fear

Why we like to be scared: The science behind the scream

Oct. 26, 2013 at 9:39 AM ET

Heather Donahue turns the camera on herself during her confession scene from the horror film 'The Blair Witch Project.' Artisan Entertainment, the com...
AP
Heather Donahue faces the camera in a scene from the 1999 horror film 'The Blair Witch Project.'

Mwaaaa-haaa-haaaa-haaaa…Halloween is coming near, and that means all the frightening images and costumes are taking center stage. But enjoying these scary situations is a slightly different topic. And as it turns out, many of us do. 

We like being scared and this is not a new phenomenon. As a culture, we seem to be craving these intense panic button experiences more and more. Why do we like being scared so much?

When we have the daylights frightened out of us our heart beats a little faster, we breathe a bit more intensely, perspire more and get butterflies in the pit of our stomachs. Experts know it’s not uncommon for people to want to push the envelope just to see just how much fear they can tolerate. There is a great sense of satisfaction when we can prove to ourselves we actually can handle more anxiety than we ever imagined we could.

There’s also a hormonal component when it comes to fear and enjoyment. The hormonal reaction we get when we are exposed to a threat or crisis can motivate this love of being scared. The moment we feel threatened, we feel increasingly more strong and powerful physically, and more intuitive emotionally. This charge to our physical and mental state is called an “adrenaline rush,” and as humans we are apparently hard-wired to be drawn to this type of feeling.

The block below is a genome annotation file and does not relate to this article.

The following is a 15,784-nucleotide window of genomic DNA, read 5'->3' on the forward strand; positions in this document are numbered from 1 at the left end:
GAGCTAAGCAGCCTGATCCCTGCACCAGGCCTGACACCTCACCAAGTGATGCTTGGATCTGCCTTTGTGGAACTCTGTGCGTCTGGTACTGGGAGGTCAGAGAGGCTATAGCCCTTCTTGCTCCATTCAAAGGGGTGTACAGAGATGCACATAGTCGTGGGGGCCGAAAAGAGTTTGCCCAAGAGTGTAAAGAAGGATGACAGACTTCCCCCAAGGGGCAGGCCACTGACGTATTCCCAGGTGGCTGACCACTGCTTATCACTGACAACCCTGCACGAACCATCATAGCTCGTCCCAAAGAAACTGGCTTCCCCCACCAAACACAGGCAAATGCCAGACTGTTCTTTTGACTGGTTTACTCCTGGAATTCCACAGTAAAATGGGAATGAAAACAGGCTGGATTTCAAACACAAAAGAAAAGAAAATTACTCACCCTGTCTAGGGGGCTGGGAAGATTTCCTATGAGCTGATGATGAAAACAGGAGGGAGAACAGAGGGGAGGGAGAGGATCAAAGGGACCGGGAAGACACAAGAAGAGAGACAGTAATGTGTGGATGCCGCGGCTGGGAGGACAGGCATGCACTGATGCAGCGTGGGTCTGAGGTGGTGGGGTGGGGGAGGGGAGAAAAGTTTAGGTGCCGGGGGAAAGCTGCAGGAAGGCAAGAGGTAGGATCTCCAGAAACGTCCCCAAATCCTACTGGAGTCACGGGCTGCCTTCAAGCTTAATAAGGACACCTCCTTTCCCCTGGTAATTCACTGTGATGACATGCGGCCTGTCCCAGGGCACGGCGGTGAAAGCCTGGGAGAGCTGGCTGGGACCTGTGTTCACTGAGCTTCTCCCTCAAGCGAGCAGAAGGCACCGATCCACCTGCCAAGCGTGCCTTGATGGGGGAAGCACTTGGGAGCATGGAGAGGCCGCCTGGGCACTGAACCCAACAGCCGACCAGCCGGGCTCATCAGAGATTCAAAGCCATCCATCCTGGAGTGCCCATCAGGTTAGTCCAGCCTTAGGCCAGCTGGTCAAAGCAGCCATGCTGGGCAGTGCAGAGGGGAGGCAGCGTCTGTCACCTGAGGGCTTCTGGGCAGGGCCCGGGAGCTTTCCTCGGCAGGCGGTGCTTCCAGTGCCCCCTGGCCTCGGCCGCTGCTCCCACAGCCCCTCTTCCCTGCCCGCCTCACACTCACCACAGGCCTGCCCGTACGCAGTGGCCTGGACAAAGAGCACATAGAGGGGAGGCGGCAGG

On a psychological level there’s an appeal to vicariously experience what’s forbidden, bizarre or dark. Horror films in particular allow us to explore the experience of fear in an enjoyable and safe way. They also allow us to identify with the bad guy without getting ourselves into too much trouble. Many of us have a need to expose ourselves to sensations which are different from our daily routine. This helps us to feel more stimulated by life. Identifying with the dark side of human nature can be quite cathartic for us as well.

Creepy stories help us to release strong emotions. Let’s face it, most of us, in our daily lives, don’t have a way to release these types of intense and unimaginable feelings (which is probably a good thing). There are benefits to let go of these pent up fears and let them run their course when we have the chance.

And while one person’s scary might be another person’s enjoyable, some of us are pre-destined from birth to choose a more terrifying life route. Personal pleasure can vary widely. So whether you’re facing your fears by doing something terrifying or by watching a scary movie, remember either one can feel gratifying and rewarding. 


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